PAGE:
Film Review: Family LifeA sharply observed and poignant parable.
Abandoning the relatively large scale of earlier outings, festival-friendly Chilean directors Alicia Scherson and Cristián Jiménez return to the smaller canvas with Family Life, a witty and poignant drama about an emotionally damaged man who tries to set up a virtual family life in another family’s home. Rippling playfully into themes of solitude, love, companionship and the multiple dangers of male insecurity, this is quietly intriguing fare that rolls up wryness, poignancy and intimacy into a minor key but memorable whole.
Like Jiménez’s Bonsai, Family Life is adapted by Alejandro Zambra from his own work. The early scenes are a smartly sketched study of life as lived by any thirty-something family with a young child; the honeymoon is now definitely over for Consuelo (high-profile Chilean actress Blanca Lewin) and Bruno (Cristián Carvajal), and though they’re happy enough, the cracks are beginning to show—most clearly in, for example, the hate message to them scribbled onto a wall by their young daughter. The typical obsessions of the modern family—teeth, concern about being overheard during sex—are gently satirized.
On the eve of their departure for Paris, Bruno and Consuelo turn over the house to Bruno’s distant cousin, fortyish Martin (Jorge Becker), a weird and sullen figure who is depressed following the loss of his father. Martin is also lonely, and inappropriately tries to kiss Consuelo, who rejects his advances. But he’s a good-looking, leather-jacket-wearing kind of guy, and she finds that Martin has unexpectedly moved her.
The family gone, Martin slowly explores their unfamiliar world and turns their house into his home, which includes, poignantly, replacing a photo on the wall with one of Consuelo. (Despite its generally wry, ironic tone, such poignancy is never far from the film's surface.) The family cat also disappears, and Martin sets out to find it, but what he finds instead is Pachi (Gabriela Arancibia), a straight-talking single mother who’s lost her dog. Martin falsely tells her that this is his home, and that he’s been abandoned by his wife and child, setting in motion a pretense that must be maintained. Before too long, they’re lovers, and soon, driven by their mutual loneliness, they have become like a virtual family, living a family life in another family’s home, built on the fragile foundations of Martin’s lie. But on the upside, what they suddenly have is a virtual family life with all the bad bits removed.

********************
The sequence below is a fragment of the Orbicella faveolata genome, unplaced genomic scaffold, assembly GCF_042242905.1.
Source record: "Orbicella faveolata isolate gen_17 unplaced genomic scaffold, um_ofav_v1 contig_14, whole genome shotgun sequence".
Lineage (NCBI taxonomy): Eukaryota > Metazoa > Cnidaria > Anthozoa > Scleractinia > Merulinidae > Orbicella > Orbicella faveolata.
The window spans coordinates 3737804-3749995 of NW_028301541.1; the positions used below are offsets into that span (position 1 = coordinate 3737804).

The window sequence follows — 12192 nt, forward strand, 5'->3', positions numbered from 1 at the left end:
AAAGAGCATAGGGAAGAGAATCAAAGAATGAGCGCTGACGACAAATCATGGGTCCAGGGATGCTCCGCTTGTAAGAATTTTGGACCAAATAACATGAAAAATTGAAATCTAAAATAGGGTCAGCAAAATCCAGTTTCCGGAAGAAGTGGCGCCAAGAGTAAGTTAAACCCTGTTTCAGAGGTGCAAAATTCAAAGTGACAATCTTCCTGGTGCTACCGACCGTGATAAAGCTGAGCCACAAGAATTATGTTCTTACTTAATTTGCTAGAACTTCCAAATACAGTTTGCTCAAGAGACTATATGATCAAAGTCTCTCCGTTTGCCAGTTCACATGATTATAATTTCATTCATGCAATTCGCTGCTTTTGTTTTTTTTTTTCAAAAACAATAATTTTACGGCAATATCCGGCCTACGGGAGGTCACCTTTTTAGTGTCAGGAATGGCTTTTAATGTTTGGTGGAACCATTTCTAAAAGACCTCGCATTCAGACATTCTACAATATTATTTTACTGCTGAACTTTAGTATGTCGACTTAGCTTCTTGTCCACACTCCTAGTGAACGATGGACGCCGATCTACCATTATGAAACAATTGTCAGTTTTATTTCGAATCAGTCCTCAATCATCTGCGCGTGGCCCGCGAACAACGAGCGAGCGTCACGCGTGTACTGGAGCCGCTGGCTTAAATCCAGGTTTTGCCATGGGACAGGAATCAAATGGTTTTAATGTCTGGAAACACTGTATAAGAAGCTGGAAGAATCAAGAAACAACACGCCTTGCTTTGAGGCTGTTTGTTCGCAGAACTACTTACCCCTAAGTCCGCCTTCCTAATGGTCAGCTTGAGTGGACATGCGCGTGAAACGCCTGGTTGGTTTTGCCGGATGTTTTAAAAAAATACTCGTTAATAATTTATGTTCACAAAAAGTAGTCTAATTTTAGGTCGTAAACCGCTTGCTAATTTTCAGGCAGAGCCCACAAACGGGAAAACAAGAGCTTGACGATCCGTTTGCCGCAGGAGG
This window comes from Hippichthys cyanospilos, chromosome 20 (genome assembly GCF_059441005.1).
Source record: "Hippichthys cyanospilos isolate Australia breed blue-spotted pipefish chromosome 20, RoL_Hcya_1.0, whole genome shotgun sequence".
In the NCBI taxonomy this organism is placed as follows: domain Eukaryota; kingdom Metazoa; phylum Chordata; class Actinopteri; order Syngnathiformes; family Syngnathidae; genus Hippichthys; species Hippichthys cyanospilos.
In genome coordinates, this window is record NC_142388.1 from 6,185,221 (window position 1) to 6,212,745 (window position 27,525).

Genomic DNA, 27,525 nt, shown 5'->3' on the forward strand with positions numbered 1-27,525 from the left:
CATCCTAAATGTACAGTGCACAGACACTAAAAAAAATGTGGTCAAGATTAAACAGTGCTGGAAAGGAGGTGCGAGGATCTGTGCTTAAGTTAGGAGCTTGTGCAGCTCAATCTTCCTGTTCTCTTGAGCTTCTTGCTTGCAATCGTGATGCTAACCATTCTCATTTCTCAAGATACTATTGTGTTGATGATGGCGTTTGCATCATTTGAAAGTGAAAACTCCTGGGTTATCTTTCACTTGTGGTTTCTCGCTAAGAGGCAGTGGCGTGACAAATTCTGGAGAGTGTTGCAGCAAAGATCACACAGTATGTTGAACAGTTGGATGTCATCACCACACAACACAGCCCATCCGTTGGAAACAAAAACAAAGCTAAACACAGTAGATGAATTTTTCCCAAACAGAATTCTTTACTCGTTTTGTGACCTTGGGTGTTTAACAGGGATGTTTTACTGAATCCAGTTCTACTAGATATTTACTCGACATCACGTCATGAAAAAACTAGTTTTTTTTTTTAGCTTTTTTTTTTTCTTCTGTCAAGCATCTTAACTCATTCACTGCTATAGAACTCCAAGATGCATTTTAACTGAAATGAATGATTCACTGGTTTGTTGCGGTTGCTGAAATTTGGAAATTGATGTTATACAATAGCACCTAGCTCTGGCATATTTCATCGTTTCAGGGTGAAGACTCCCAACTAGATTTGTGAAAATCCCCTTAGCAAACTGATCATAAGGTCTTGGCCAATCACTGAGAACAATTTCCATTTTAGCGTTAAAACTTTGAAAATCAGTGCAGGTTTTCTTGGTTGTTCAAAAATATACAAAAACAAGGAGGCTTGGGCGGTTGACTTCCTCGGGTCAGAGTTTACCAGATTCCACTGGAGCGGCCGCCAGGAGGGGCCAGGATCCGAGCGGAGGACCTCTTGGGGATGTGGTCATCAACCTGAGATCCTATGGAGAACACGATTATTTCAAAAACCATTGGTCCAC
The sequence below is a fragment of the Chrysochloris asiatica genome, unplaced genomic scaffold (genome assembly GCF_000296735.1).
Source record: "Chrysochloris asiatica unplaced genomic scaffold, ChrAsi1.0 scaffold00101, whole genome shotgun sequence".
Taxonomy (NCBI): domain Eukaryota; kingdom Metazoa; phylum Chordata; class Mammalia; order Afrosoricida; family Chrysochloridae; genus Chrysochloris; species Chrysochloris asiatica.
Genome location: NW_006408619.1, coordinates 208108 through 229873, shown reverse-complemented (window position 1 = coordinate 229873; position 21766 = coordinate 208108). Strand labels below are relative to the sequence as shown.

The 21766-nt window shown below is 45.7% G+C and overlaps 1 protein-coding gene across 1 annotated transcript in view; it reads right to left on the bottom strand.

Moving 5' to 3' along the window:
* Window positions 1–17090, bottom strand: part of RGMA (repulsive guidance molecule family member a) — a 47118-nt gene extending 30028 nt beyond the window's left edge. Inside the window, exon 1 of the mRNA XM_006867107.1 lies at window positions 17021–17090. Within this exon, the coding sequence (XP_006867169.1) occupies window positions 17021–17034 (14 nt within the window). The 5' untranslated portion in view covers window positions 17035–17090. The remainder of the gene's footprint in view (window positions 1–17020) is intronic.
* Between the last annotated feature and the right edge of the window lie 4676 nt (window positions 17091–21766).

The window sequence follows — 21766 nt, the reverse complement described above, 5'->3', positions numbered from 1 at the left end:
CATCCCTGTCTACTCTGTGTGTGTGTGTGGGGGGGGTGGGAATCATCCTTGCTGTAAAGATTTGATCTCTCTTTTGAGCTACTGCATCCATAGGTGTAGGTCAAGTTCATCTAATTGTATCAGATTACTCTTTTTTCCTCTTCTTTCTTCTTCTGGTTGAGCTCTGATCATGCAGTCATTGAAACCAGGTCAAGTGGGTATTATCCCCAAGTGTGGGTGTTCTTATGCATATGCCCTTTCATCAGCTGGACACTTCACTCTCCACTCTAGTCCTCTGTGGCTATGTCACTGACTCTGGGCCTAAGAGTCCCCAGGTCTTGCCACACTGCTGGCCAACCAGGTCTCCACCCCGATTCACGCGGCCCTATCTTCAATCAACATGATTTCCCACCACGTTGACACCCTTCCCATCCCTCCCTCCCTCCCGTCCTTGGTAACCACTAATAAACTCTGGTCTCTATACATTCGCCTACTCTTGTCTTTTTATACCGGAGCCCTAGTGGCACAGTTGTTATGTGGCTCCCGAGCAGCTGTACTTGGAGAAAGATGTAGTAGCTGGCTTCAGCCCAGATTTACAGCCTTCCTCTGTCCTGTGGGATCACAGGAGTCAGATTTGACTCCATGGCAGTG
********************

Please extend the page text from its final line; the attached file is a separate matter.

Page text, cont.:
As a scenario, it’s perfect for comedy, but the script is absolutely not interested in playing it for laughs, which means that sometimes comic opportunities are missed. It’s far more interested in what is happening emotionally, and what is happening to Martin and Pachi is that they’re suddenly free to enter a romantic and sexual idyll, liberating and joyous—one which is, of course, nothing like the real “family life” of the title and which, it’s suggested, must end when the family returns from Paris. But of course the idyll doesn’t necessarily have to end, and there will be much post-screening debate among viewers about this, following the film’s affecting, complex conclusion.
Family Life is full of moments of quiet, elegant observation—the fact that the cat (cats know the truth about everything) quietly returns now that there’s a family in the house again is wonderful, as is the way that Martin mimics the behavior of Bruno’s family as he plays with Pachi’s child. The role of the interestingly weird and complex Martin is difficult, and Becker judges it well—though the fact that he’s clearly the victim of some serious (but undefined) psychological issues means he remains just a little elusive, to the viewer as to the other characters. But crucially to the film’s dramatic impact, we never judge Martin negatively for his deceit, and his insecurities keep him engaging.
By counterpoint, Pachi is given a refreshing directness by Arancibia. Lewin, meanwhile, rounds out her role wonderfully well, given that she’s only onscreen at the beginning and end: Pachi and Consuelo remind us, despite its focus on Martin, that this is just as much a film about women’s insecurities as about men's.
Shot mostly in Scherson’s own apartment, Family Life has a wonderful sense of intimate space, so that by the end the viewer feels that even though they haven’t been a part of Martin’s family, at least they’ve been a guest in his home. Slow, revealing tracking shots around the interiors are the order of the day, with some stylishly handled transition shots among the film’s few concessions to look-at-me stylishness. Pacing is best described as carefully attentive, though occasionally it drags—there are a couple too many frenzied bed scenes through the film’s middle stretch. Excerpts from Beethoven and Bach are used to good effect earlier on, giving way later—at the opposite end of the cultural spectrum—to the thrash metal of Pentagram's “Demonaic Possession” and on-TV scenes from Molina's Ferroz, Jorge Molina's 2010 cult horror take on “Little Red Riding Hood,” an altogether darker take on family life.--The Hollywood Reporter
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